Two VL53L0X sensors produce different values to same target

I have two VL53L0X sensors mounted on the front of my robot rover. They are mechanically mounted identically. I have one on the left front and one on the right front of the rover, roughly 4.5 cm apart. They are powered by the same supply (a power bank). They are controlled by an A-Star Micro; they are configured identically, except the left sensor is at the default I2C address and the right sensor is at a different address.

I’ve had them working for months, but only cared about distances of 10s of centimeters. Recently I’ve thought about leveraging the reported accuracy and started to do some “calibration testing”. Placing the rover so that both sensors are 20 cm (to the best of my ability to measure) from a white painted surface, and reading with a timing budget of 100,000, with the left sensor I get ranges from 19.5 - 19.7 cm; with the right sensor the ranges are 18.9 - 19.1. That means the left sensor error is < 2.5%) and the right is < 5.5%. For a distance of 120 cm, I get 119.9-120.5 and 118.2-118.6 respectively; that is an error of <1% and <1.5%.

My (admittedly casual) reading of the documentation leads me to believe the devices are calibrated at the factory. Further tables 12 and 13 in the data sheet suggest I should see no more than 3% error. Thus I am somewhat surprised by the large error at small distances with the right sensor. Further I am surprised at the average error difference between the two sensors (0.2 - 0.4 cm for the left and 1.0 -1.6 cm for the right).

Am I missing something? I excerpted the relevant code:

void setUpTOFs(void) {
  // make the GPIO an output pin so that it will drag XSHUT low for left sensor;
  // this leaves the left sensor at the default address (41)

  // set the address of the right sensor

  // now make the GPIO an input pin so that XSHUT can float high for left sensor;
  // this allows communication with the left sensor at address 41
  pinMode(XSHUT_PIN_L, INPUT);
  delay(100); //For power-up procedure t-boot max 1.2ms "Datasheet: 2.9 Power sequence"

  // iniitalize the sensors

int readTOFs() {
  if (DEBUG) Serial.println("Sample TOFs ");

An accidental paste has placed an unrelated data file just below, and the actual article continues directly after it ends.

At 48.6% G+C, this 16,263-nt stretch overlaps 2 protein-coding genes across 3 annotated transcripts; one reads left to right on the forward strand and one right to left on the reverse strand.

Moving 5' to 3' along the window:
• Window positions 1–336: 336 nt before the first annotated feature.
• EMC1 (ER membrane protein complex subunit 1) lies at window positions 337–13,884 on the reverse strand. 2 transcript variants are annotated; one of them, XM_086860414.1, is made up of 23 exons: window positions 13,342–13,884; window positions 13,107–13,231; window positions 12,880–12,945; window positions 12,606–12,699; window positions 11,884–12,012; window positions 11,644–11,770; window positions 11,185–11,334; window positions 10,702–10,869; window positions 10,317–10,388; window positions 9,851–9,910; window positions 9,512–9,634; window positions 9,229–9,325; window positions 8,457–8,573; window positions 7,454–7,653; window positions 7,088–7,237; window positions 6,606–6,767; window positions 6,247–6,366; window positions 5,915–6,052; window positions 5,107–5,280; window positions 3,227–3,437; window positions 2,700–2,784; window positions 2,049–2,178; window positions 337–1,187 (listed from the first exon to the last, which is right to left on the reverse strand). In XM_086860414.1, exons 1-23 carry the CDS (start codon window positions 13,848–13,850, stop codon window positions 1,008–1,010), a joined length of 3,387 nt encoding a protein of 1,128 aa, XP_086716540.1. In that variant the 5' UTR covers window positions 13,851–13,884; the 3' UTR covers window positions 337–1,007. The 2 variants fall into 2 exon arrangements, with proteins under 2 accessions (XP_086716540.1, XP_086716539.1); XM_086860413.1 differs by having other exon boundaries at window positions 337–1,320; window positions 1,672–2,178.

// set up for accurate readings

  // read sensors
  int dR = sensorR.readRangeSingleMillimeters();
  int dL = sensorL.readRangeSingleMillimeters();

  // if timeout then make returns negative
  if (sensorR.timeoutOccurred()) {
    dR = dR * -1;
  if (sensorL.timeoutOccurred()) {
    dL = dL * -1;


  return -1;


We are not really sure why you seem to be getting a higher % error at shorter distances, but it suggests that there could be something like a fixed offset that is not being accounted for. So, you might try calibrating for that by adding an offset in your code to see if that helps. Also, if you are able, you might try disconnecting and swapping the sensors in your rover to see if the issue follows the sensor. Additionally, if you have not already done so, it would be good to verify that your sensors are pointing perpendicular to the surface being measured.


Thanks for the quick response and advice.

Addressing your thoughts: Mechanically, the sensors are not offset from the test surface, at least no more than a mm. It is possible that they are not mounted precisely perpendicularly, however. That said, I cannot see how a small difference in the mounting angle could cause a large difference in the detected range at 20 cm, tho it would seem feasible at 120 cm. Even tho it is a real pain, I agree that it is an excellent idea to switch the sensors and will do so and make additional tests.